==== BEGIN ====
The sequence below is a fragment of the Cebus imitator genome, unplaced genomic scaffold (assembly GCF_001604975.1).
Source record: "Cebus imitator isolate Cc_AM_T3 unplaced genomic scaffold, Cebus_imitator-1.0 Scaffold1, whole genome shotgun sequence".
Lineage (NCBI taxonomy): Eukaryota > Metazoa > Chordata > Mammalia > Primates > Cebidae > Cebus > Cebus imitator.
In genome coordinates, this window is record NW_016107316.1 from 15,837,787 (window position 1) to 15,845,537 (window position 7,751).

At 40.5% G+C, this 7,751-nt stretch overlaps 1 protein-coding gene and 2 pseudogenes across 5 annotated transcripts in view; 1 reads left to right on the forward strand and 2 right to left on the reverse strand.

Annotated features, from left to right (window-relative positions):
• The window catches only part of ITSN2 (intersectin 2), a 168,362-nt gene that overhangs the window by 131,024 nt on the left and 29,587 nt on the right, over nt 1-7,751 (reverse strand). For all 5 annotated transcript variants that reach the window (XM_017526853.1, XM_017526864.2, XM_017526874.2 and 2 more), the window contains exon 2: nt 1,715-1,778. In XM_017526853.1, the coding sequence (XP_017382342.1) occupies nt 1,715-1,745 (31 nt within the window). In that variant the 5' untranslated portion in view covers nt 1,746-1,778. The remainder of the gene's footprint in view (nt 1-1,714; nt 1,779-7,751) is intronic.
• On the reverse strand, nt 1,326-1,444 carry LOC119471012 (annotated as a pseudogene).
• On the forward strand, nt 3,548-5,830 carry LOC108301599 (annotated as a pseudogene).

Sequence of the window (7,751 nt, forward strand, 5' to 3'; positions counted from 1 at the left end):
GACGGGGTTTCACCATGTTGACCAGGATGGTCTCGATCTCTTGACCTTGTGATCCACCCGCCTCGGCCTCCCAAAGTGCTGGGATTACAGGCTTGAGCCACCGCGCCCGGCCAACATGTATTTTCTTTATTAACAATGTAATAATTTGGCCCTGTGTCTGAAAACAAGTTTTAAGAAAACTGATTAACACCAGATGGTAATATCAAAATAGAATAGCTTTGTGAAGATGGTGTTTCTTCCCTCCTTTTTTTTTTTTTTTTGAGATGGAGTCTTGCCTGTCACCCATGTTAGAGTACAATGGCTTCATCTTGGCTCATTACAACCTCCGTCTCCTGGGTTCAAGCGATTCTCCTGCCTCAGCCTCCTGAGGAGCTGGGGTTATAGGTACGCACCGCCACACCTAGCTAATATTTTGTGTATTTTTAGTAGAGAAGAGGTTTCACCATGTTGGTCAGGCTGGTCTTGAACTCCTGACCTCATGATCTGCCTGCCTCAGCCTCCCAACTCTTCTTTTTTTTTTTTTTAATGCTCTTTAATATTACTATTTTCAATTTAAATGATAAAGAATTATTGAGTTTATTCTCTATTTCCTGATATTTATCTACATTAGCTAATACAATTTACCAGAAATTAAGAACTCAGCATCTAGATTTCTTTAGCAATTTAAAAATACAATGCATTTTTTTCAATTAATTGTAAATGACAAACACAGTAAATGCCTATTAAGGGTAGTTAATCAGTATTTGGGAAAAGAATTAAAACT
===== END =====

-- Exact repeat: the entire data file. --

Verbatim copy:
The sequence below is a fragment of the Cebus imitator genome, unplaced genomic scaffold (assembly GCF_001604975.1).
Source record: "Cebus imitator isolate Cc_AM_T3 unplaced genomic scaffold, Cebus_imitator-1.0 Scaffold1, whole genome shotgun sequence".
Lineage (NCBI taxonomy): Eukaryota > Metazoa > Chordata > Mammalia > Primates > Cebidae > Cebus > Cebus imitator.
In genome coordinates, this window is record NW_016107316.1 from 15,837,787 (window position 1) to 15,845,537 (window position 7,751).

At 40.5% G+C, this 7,751-nt stretch overlaps 1 protein-coding gene and 2 pseudogenes across 5 annotated transcripts in view; 1 reads left to right on the forward strand and 2 right to left on the reverse strand.

Annotated features, from left to right (window-relative positions):
• The window catches only part of ITSN2 (intersectin 2), a 168,362-nt gene that overhangs the window by 131,024 nt on the left and 29,587 nt on the right, over nt 1-7,751 (reverse strand). For all 5 annotated transcript variants that reach the window (XM_017526853.1, XM_017526864.2, XM_017526874.2 and 2 more), the window contains exon 2: nt 1,715-1,778. In XM_017526853.1, the coding sequence (XP_017382342.1) occupies nt 1,715-1,745 (31 nt within the window). In that variant the 5' untranslated portion in view covers nt 1,746-1,778. The remainder of the gene's footprint in view (nt 1-1,714; nt 1,779-7,751) is intronic.
• On the reverse strand, nt 1,326-1,444 carry LOC119471012 (annotated as a pseudogene).
• On the forward strand, nt 3,548-5,830 carry LOC108301599 (annotated as a pseudogene).

Sequence of the window (7,751 nt, forward strand, 5' to 3'; positions counted from 1 at the left end):
GACGGGGTTTCACCATGTTGACCAGGATGGTCTCGATCTCTTGACCTTGTGATCCACCCGCCTCGGCCTCCCAAAGTGCTGGGATTACAGGCTTGAGCCACCGCGCCCGGCCAACATGTATTTTCTTTATTAACAATGTAATAATTTGGCCCTGTGTCTGAAAACAAGTTTTAAGAAAACTGATTAACACCAGATGGTAATATCAAAATAGAATAGCTTTGTGAAGATGGTGTTTCTTCCCTCCTTTTTTTTTTTTTTTTGAGATGGAGTCTTGCCTGTCACCCATGTTAGAGTACAATGGCTTCATCTTGGCTCATTACAACCTCCGTCTCCTGGGTTCAAGCGATTCTCCTGCCTCAGCCTCCTGAGGAGCTGGGGTTATAGGTACGCACCGCCACACCTAGCTAATATTTTGTGTATTTTTAGTAGAGAAGAGGTTTCACCATGTTGGTCAGGCTGGTCTTGAACTCCTGACCTCATGATCTGCCTGCCTCAGCCTCCCAACTCTTCTTTTTTTTTTTTTTAATGCTCTTTAATATTACTATTTTCAATTTAAATGATAAAGAATTATTGAGTTTATTCTCTATTTCCTGATATTTATCTACATTAGCTAATACAATTTACCAGAAATTAAGAACTCAGCATCTAGATTTCTTTAGCAATTTAAAAATACAATGCATTTTTTTCAATTAATTGTAAATGACAAACACAGTAAATGCCTATTAAGGGTAGTTAATCAGTATTTGGGAAAAGAATTAAAACT